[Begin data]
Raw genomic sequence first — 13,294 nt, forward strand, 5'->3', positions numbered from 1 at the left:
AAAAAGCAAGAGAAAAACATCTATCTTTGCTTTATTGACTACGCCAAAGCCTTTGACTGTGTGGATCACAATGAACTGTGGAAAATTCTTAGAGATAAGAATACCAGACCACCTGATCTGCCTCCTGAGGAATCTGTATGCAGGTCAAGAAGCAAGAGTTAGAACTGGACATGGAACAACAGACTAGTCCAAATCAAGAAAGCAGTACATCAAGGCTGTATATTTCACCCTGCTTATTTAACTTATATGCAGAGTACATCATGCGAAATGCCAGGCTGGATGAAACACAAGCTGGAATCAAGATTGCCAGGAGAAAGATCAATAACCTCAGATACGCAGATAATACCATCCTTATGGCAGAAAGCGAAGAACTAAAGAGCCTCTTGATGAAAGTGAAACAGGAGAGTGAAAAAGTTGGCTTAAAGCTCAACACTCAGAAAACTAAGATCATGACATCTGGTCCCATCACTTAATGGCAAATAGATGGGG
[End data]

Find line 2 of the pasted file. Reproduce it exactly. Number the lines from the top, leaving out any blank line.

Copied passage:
AAAAAGCAAGAGAAAAACATCTATCTTTGCTTTATTGACTACGCCAAAGCCTTTGACTGTGTGGATCACAATGAACTGTGGAAAATTCTTAGAGATAAGAATACCAGACCACCTGATCTGCCTCCTGAGGAATCTGTATGCAGGTCAAGAAGCAAGAGTTAGAACTGGACATGGAACAACAGACTAGTCCAAATCAAGAAAGCAGTACATCAAGGCTGTATATTTCACCCTGCTTATTTAACTTATATGCAGAGTACATCATGCGAAATGCCAGGCTGGATGAAACACAAGCTGGAATCAAGATTGCCAGGAGAAAGATCAATAACCTCAGATACGCAGATAATACCATCCTTATGGCAGAAAGCGAAGAACTAAAGAGCCTCTTGATGAAAGTGAAACAGGAGAGTGAAAAAGTTGGCTTAAAGCTCAACACTCAGAAAACTAAGATCATGACATCTGGTCCCATCACTTAATGGCAAATAGATGGGG